Birds and frogs of Bowra Sanctuary

Australian bustard

Australian bustard

A sudden cold snap in Sydney this weekend provided a good reason to stay indoors and  to catch up on some trip reports. In May 2012 I had the opportunity to visit AWC’s Bowra Sanctuary in southern Queensland for a few days. Bowra is an internationally known hotspot for Australia’s threatened birdlife.

The 14,000 hectares property was owned by the McLaren family for five generations after which it was sold to Australian Wildlife Conservancy.

My visit coincided with a period of heavy rains and the sanctuary was barely accessible. For at least part of the way down the dirt road our car was travelling sideways sliding in the mud.

The wet conditions were not ideal for bird watching, but good for frogs! However, even though we didn’t spot any of Bowra’s iconic bird species, there were plenty of birds to observe.

Spotted bowerbird

Spotted bowerbird

For starters, a Spotted bowerbird built its bower in the back yard of the cottage we were staying in and he spent his days performing elaborate dances accompanied by a cacophony of calls, trying to attract the hard-to-impress females.

Spotted bowerbird at his bower

Spotted bowerbird at his bower

Spotted bowerbird

Spotted bowerbird

Over the next few days I managed to spot two lifers:  Australian Bustard (Ardeotis australis) and Brolgas (Grus rubicund) – one of Australia’s only two crane species.

Australian bustard

Australian bustard

Family of Brolgas

Family of Brolgas

The water reservoir near the homestead supports quite a number of water species: Black-winged stilts, Red-kneed dotterel, White-fronted dotterel, Hoary-headed grebe, Australasian grebe, Whistling ducks, Grey teals and Straw-necked ibis.

Young black-winged stilt

Young black-winged stilt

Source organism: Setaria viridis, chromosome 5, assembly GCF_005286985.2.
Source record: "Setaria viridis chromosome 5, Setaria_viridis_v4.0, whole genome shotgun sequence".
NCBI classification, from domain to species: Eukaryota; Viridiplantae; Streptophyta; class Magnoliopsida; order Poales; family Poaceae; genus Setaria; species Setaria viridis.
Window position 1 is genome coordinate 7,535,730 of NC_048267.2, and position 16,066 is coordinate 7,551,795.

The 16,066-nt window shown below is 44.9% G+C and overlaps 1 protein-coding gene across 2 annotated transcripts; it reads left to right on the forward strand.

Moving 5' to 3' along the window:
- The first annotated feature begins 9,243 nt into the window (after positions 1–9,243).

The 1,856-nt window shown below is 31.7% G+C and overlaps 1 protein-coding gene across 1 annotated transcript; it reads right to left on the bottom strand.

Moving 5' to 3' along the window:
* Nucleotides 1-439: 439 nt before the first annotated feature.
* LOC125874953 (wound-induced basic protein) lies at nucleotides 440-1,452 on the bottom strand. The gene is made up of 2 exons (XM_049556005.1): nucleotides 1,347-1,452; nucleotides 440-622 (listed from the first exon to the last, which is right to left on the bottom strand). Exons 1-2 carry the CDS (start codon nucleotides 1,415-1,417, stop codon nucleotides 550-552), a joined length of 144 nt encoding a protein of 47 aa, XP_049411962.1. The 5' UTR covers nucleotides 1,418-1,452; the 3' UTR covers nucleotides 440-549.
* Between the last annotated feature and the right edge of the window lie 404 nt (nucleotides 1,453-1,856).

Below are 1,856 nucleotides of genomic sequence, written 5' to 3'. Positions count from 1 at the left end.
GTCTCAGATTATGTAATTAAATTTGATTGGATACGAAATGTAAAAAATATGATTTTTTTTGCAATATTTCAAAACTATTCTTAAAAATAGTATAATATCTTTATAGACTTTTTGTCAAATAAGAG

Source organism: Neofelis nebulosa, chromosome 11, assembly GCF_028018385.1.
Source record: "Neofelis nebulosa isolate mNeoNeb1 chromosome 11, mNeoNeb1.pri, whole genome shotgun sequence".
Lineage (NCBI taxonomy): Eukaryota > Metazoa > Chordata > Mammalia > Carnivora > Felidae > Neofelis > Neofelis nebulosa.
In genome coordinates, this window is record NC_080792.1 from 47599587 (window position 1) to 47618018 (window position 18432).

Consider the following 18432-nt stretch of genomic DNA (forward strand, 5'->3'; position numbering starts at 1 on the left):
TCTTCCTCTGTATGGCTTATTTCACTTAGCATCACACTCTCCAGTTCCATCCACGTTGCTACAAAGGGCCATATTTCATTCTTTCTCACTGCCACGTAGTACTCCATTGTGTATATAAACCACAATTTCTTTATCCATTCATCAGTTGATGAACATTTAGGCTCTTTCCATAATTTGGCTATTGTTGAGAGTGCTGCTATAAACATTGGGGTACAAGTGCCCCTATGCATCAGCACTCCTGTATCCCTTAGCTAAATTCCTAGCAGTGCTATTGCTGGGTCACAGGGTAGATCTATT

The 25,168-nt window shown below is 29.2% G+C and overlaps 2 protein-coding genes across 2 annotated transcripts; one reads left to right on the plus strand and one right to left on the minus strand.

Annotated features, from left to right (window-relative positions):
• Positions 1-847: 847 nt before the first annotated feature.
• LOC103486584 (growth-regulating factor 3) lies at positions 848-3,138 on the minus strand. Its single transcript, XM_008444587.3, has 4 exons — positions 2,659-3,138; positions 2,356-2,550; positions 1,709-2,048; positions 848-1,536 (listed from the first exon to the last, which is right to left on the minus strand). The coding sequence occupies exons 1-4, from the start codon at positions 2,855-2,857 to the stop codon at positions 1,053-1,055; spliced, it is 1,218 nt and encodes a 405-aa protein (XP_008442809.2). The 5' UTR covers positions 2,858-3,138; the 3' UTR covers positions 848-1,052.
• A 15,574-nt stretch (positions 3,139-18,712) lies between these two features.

Young black-winged stilt

Young black-winged stilt

White-fronted dotterel

White-fronted dotterel

Red-kneed dotterel

Red-kneed dotterel

Hoary-headed grebe

Hoary-headed grebe

Australasian grebe

Australasian grebe

In late afternoon White-breasted and White-browed woodswallows like to hunt insects from the branches of the trees growing near the reservoir.

White-browed-wood-swallow

White-browed-wood-swallow

White-browed-wood-swallow

White-browed-wood-swallow

The woodlands around the property also turned up some interesting species: Major Mitchell Cockatoo, Chestnut-crowned babbler, Plum-headed finch, Red-capped robin, Red-rumped parrot, red-winged parrot, Variegated fairy-wren, Australian hobbie and Jackie winter.

Major Mitchell cockatoo

Major Mitchell cockatoo

Red-capped robin

Red-capped robin

Jackie winter

Jackie winter

Plum-headed finch

Plum-headed finch

Frogging in Bowra was a lot of fun, given the wet conditions at the time. It was the wrong time of the year for the Crucifix frog, but the sheer numbers of the amphibians that were present were quite astounding. Overall I found 10 species in three nights, including an impressively large Giant burrowing frog (Cyclorana novaeholladiae), which is the most intimidating frog I have ever seen.

Giant burrowing or Wide-mothed frog

Giant burrowing or Wide-mothed frog

Giant burrowing or Wide-mothed frog

Giant burrowing or Wide-mothed frog

The other nine species were: Long-thumbed frog (Limnodynastes fletcheri), Spotted grass frog (Limnodynastes tasmaniensis), Green tree frog (Litoria caerulea), Broad-palmed rocket frog (Litoria latopalmata), Peron’s tree frog (Litoria peronii), Red tree frog (Litoria rubella), Sudell’s frog (Neobatrachus sudelii), Ornate burrowing frog (Platyplectrum ornatum), Wrinkled toadlet (Uporelia rugosa)

Sudell's frog

Sudell’s frog

Broad-palmed rocket frog

Broad-palmed rocket frog

Long-thumbed frog

Long-thumbed frog

Ornate burrowning frog

Ornate burrowing frog

Red tree frog

Red tree frog

Well camouflaged Spotted grass frog

Well camouflaged Spotted grass frog

Master of camouflage - Perron's treefrog

Master of camouflage – Perron’s treefrog

Perron's tree frog

Perron’s tree frog

Wrinkled toadlet

Wrinkled toadlet

Green tree frog

Green tree frog

 

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  1. […] It survives near civilization in Australia and has the ability to make high-pitched strange sounds. Its disguise might be the reason that it stays quite close to civilization. It is almost 50mm in length and can change color regardless of any temperature and light exposure. It has a grey and brown color or a mix of both. The lightest color it can turn into is white. The greenish spots on its skin increase with its age. (Image) […]

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